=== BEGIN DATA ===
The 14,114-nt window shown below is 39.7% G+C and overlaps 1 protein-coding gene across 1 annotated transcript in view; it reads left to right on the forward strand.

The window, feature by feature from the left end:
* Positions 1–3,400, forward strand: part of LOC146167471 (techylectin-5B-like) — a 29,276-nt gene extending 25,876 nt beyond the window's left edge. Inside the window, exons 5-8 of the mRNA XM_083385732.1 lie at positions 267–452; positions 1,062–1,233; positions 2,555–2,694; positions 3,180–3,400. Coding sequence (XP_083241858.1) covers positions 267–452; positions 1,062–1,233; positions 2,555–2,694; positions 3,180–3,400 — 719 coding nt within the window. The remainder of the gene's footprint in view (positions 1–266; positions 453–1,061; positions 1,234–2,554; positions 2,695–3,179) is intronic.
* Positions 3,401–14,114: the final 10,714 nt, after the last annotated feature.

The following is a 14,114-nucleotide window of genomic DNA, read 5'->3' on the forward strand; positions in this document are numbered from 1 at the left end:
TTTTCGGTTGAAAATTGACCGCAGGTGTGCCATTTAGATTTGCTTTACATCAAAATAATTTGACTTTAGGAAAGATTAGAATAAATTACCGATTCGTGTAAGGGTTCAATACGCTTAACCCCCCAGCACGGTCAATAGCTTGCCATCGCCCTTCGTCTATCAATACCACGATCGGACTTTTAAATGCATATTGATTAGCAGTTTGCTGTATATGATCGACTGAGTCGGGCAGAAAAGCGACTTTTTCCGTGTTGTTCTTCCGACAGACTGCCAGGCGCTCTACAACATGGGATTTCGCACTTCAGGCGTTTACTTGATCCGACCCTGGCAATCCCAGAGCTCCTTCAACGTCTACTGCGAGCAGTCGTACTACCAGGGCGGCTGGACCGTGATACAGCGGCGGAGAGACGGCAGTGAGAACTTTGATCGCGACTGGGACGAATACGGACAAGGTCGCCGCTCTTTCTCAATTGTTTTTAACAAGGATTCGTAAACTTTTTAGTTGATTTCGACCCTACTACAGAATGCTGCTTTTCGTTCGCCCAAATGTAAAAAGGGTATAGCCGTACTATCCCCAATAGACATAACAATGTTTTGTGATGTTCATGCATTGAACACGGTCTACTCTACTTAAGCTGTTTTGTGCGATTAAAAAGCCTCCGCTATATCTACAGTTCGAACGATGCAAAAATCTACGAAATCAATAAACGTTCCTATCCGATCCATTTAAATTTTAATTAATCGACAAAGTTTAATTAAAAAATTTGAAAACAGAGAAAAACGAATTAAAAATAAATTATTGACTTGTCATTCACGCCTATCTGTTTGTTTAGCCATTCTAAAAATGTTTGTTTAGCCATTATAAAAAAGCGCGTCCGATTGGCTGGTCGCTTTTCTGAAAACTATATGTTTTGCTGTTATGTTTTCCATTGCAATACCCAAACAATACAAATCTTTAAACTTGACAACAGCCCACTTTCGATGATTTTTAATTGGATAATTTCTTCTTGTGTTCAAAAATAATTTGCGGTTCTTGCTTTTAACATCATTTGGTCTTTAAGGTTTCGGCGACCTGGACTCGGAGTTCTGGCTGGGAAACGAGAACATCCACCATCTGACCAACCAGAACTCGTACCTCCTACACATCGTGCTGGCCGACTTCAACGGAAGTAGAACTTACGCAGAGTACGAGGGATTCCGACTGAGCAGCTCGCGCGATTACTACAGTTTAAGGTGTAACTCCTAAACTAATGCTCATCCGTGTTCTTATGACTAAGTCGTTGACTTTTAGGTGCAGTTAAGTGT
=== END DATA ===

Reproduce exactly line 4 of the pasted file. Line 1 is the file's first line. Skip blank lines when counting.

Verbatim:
* Positions 3,401–14,114: the final 10,714 nt, after the last annotated feature.